As the plane bending fatigue strength was affected by the surface mechanical properties such as roughness, hardness and residuals stress, the surface roughness Rz was measured by a stylus type profilometer and the surface hardness HR15T was measured using a Rockwell superficial tester. The surface residuals stress was measured by a 2D-XRD method.
As the compressive residual stress σCR reduces applied stress, the fatigue life was improved as shown in Fig. 2. The a and b are constants. The surface hardness HR15T also improves fatigue life. On the other hand, the surface roughness Rz reduces fatigue life as shown in Fig. 2. The fatigue life Nf3 at σa can be estimated from σCR, HR15T and Rz by Eq. (5).
Aspect of Specimen Surface Treated by CASF
Figure 3 shows the aspect of specimen surface treated by CASF. At tp = 5 s, most unmelted particles were removed from the surface, but the wavy pattern was observed. At tp = 10 s, the wavy pattern became shallow, however, several surface defects were observed at the surface. The surface defects were removed from the surface at tp = 15 s, and the imbricate pattern became deeper at tp = 20 s.
In order to find out the optimum processing time, Fig. 4 reveals the number of cycles to failure Nf 330 at σa = 330 MPa changing with processing time. In Fig. 4, the surface hardness HR15T, the surface compressive residual stress σCR and the surface roughness Rz are also shown. The Nf 330, HR15T, σCR and Rz were normalized by the maximum values, 230,647 cycles, 92.2, 271.2 MPa and 108.8 μm respectively. The Nf 330 had a maximum at tp = 15 s. The HR15Tincreased with tp and was saturated, and the σCR increased with tp. The Rz decreased with tp and had a minimum at tp = 15 s, then increased at tp = 20 s. As mentioned, HR15T and σCR improved fatigue properties, and Rz decreased the fatigue life. This is why Nf 330 had a maximum at tp = 15 s.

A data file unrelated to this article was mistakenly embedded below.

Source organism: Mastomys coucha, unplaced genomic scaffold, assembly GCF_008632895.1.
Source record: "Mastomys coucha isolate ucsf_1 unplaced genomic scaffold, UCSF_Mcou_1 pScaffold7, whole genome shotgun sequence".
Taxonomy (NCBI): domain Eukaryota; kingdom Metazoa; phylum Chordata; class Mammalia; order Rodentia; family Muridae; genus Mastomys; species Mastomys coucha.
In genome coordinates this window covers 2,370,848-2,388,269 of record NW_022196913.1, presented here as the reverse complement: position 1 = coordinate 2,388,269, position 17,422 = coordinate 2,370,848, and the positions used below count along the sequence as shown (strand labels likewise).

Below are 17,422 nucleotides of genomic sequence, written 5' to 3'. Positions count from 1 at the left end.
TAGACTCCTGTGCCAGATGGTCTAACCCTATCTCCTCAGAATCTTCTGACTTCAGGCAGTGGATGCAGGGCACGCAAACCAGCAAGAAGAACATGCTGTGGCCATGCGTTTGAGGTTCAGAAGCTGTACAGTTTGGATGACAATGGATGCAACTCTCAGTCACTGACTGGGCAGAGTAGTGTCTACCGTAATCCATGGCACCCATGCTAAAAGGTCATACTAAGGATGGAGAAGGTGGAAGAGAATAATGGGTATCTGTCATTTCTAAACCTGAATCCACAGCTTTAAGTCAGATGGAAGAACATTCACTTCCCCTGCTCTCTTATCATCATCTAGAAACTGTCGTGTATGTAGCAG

Improvement of Fatigue Strength by CASF
Figure 5 illustrates the result of the plane-bending fatigue test to reveal the effect of CASF on the fatigue properties of as-built Ti6Al4V manufactured by EBM. The specimens were treated by CASF at tp = 15 s. As shown in Fig. 4, the fatigue life Nf 330 of as-built specimen was enhanced 2.46 times by CASF. When the fatigue strength at 107 was calculated by using Little’s method , it was 169 ± 8 MPa for as-built and 280 ± 10 MPa for CASF. Namely, CASF improved the fatigue strength at 107 about 66 % by CASF compared with the non-treated specimens.
In order to confirm the estimation method of fatigue life by Eq. (5), Fig. 6 shows the relationship between the experimental fatigue life Nf exp at σa ≈ 330 MPa and the estimated fatigue life Nf est at σa = 330 MPa. Both values were normalized by the number of cycles to failure of the specimen treated by CASF at tp = 15 s. The constants a and b in Eq. (5) were obtained by the least squares method using the five points of Fig. 4. When the correlation coefficient for the five data points was calculated, it was 0.958, meaning that the probability of non-correlation was less than 1.0%; thus, it can be concluded that the fatigue strength of AM Ti6Al4V treated by CASF was estimated from HR15T, σCR and Rz.
In order to demonstrate the enhancement of fatigue strength of additive manufactured AM metallic materials by cavitation abrasive surface finishing CASF, the titanium alloy Ti6Al4V manufactured by electron beam-melting EBM was treated by CASF and tested by a displacement-controlled plane fatigue test. It was revealed that the fatigue strength at 107 considering the surface roughness was improved 1.66 times by CASF compared with that of the as-built specimen.
This work was partly supported by JSPS KAKENHI Grant Number 17H03138, 18KK0103 and 20H02021.
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Hitoshi Soyama (Ph.D. in Eng.) Professor
Department of Finemechanics
6-6-01 Aoba, Aramaki, Aoba-ku, Sendai
Daniel G. Sanders (Dr. Eng.)
Senior Technical Fellow
The Boeing Company, Seattle, WA, USA.
The University of Washington
Seattle, WA, USA.